Jack Abramoff Takes Shots At Enemies And Protects Friends In New Book
WASHINGTON -- Jack Abramoff doesn't name names in his new book. He does, however, take a few shots at people he felt did him wrong.
In "Capitol Punishment: The Hard Truth About Washington Corruption From America's Most Notorious Lobbyist," Abramoff frankly admits that he engaged in a massive, ongoing campaign of de facto bribery, where quid pro quo deals with members of Congress were the rule, not the exception. (See our Oct. 28 story about the book.)
But Abramoff appears to offer no significant new details about his corrupt dealings beyond what's already in the public record. And by and large, his friends and colleagues get a free pass.
Instead, he attacks the people he feels wronged him, particularly the members of the Senate Indian Affairs Committee, whose blistering 2006 report exposed the extent of Abramoff's corruption.
"The worst part for me was the hypocrisy of the whole thing. Most of these senators had taken boatloads of cash and prizes from my team and our clients," Abramoff writes about the committee.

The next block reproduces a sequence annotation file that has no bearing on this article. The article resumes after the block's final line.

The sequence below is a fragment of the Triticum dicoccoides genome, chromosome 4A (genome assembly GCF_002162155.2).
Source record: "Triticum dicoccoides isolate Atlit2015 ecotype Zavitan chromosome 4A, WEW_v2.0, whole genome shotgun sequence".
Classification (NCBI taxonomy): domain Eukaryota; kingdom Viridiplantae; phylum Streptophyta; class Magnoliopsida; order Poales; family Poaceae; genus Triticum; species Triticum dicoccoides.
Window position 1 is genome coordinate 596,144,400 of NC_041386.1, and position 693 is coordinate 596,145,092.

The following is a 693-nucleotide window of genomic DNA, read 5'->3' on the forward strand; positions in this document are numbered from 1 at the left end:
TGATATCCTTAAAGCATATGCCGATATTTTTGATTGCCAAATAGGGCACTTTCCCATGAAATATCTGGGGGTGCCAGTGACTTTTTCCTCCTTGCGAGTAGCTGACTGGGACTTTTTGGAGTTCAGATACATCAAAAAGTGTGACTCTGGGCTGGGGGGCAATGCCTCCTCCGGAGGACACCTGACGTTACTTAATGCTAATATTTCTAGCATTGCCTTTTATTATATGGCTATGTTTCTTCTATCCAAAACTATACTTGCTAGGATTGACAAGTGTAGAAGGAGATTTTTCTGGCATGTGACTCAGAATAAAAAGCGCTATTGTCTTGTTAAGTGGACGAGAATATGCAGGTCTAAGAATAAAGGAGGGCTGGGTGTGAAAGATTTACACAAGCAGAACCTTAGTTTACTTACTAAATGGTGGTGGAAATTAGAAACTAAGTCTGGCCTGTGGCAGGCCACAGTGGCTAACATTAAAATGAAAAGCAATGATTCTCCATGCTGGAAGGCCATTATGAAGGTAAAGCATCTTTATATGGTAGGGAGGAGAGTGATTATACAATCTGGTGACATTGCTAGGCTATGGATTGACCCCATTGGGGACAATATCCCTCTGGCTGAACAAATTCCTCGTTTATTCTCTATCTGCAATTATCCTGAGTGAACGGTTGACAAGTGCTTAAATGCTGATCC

The committee's chairman, Sen. John McCain (R-Ariz.), is a "classic narcissist" who has "continued to milk the scandal he helped ignite," he writes.
Abramoff recalls the experience of taking the Fifth before the former Republican senator from Colorado, Ben Nighthorse Campbell.
I stared stonefaced at Campbell as he hurled invectives at me. I wondered how he'd react if I reminded him about the twenty-five thousand dollars in campaign checks I delivered to him during our breakfast meeting at posh Capitol Hill eatery La Colline the morning of April 23, 2002. I'll never forget that breakfast. After I handed him the envelope full of campaign contributions, he let me know that my clients would be treated well by his Indian Affairs Committee. That's what I wanted to hear. We left arm in arm.